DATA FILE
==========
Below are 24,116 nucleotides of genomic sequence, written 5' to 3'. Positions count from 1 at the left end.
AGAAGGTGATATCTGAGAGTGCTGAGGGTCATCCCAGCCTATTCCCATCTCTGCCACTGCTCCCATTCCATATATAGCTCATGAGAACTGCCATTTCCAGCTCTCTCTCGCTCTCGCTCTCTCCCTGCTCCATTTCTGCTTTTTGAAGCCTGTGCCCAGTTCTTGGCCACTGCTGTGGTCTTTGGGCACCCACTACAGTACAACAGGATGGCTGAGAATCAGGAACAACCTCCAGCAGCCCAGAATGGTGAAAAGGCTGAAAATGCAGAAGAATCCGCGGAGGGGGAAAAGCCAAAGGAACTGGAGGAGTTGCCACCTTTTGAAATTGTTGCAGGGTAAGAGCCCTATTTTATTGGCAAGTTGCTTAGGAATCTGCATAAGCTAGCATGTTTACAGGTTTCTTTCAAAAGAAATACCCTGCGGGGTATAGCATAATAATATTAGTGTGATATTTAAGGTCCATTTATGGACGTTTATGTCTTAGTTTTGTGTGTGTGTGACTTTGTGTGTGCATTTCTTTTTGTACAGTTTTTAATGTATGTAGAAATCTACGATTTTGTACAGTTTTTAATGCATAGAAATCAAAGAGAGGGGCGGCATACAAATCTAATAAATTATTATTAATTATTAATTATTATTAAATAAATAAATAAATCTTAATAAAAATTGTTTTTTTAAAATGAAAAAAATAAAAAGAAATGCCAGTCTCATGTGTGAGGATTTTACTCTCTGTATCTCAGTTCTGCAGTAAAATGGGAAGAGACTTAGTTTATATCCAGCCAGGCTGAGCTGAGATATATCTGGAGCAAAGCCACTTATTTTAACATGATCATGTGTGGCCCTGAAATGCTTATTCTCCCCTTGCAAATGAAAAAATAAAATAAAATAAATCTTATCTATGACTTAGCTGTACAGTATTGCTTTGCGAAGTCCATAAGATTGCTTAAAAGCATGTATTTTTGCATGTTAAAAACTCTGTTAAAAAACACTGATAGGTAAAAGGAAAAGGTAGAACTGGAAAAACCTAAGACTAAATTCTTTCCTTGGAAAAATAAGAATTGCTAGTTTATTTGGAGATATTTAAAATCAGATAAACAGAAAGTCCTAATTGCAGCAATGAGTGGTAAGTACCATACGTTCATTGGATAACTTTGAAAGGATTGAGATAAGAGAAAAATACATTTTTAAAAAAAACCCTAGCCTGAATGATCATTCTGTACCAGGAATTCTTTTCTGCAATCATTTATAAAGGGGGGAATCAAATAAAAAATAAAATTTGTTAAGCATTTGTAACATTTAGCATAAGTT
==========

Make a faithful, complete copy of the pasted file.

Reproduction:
Below are 24,116 nucleotides of genomic sequence, written 5' to 3'. Positions count from 1 at the left end.
AGAAGGTGATATCTGAGAGTGCTGAGGGTCATCCCAGCCTATTCCCATCTCTGCCACTGCTCCCATTCCATATATAGCTCATGAGAACTGCCATTTCCAGCTCTCTCTCGCTCTCGCTCTCTCCCTGCTCCATTTCTGCTTTTTGAAGCCTGTGCCCAGTTCTTGGCCACTGCTGTGGTCTTTGGGCACCCACTACAGTACAACAGGATGGCTGAGAATCAGGAACAACCTCCAGCAGCCCAGAATGGTGAAAAGGCTGAAAATGCAGAAGAATCCGCGGAGGGGGAAAAGCCAAAGGAACTGGAGGAGTTGCCACCTTTTGAAATTGTTGCAGGGTAAGAGCCCTATTTTATTGGCAAGTTGCTTAGGAATCTGCATAAGCTAGCATGTTTACAGGTTTCTTTCAAAAGAAATACCCTGCGGGGTATAGCATAATAATATTAGTGTGATATTTAAGGTCCATTTATGGACGTTTATGTCTTAGTTTTGTGTGTGTGTGACTTTGTGTGTGCATTTCTTTTTGTACAGTTTTTAATGTATGTAGAAATCTACGATTTTGTACAGTTTTTAATGCATAGAAATCAAAGAGAGGGGCGGCATACAAATCTAATAAATTATTATTAATTATTAATTATTATTAAATAAATAAATAAATCTTAATAAAAATTGTTTTTTTAAAATGAAAAAAATAAAAAGAAATGCCAGTCTCATGTGTGAGGATTTTACTCTCTGTATCTCAGTTCTGCAGTAAAATGGGAAGAGACTTAGTTTATATCCAGCCAGGCTGAGCTGAGATATATCTGGAGCAAAGCCACTTATTTTAACATGATCATGTGTGGCCCTGAAATGCTTATTCTCCCCTTGCAAATGAAAAAATAAAATAAAATAAATCTTATCTATGACTTAGCTGTACAGTATTGCTTTGCGAAGTCCATAAGATTGCTTAAAAGCATGTATTTTTGCATGTTAAAAACTCTGTTAAAAAACACTGATAGGTAAAAGGAAAAGGTAGAACTGGAAAAACCTAAGACTAAATTCTTTCCTTGGAAAAATAAGAATTGCTAGTTTATTTGGAGATATTTAAAATCAGATAAACAGAAAGTCCTAATTGCAGCAATGAGTGGTAAGTACCATACGTTCATTGGATAACTTTGAAAGGATTGAGATAAGAGAAAAATACATTTTTAAAAAAAACCCTAGCCTGAATGATCATTCTGTACCAGGAATTCTTTTCTGCAATCATTTATAAAGGGGGGAATCAAATAAAAAATAAAATTTGTTAAGCATTTGTAACATTTAGCATAAGTT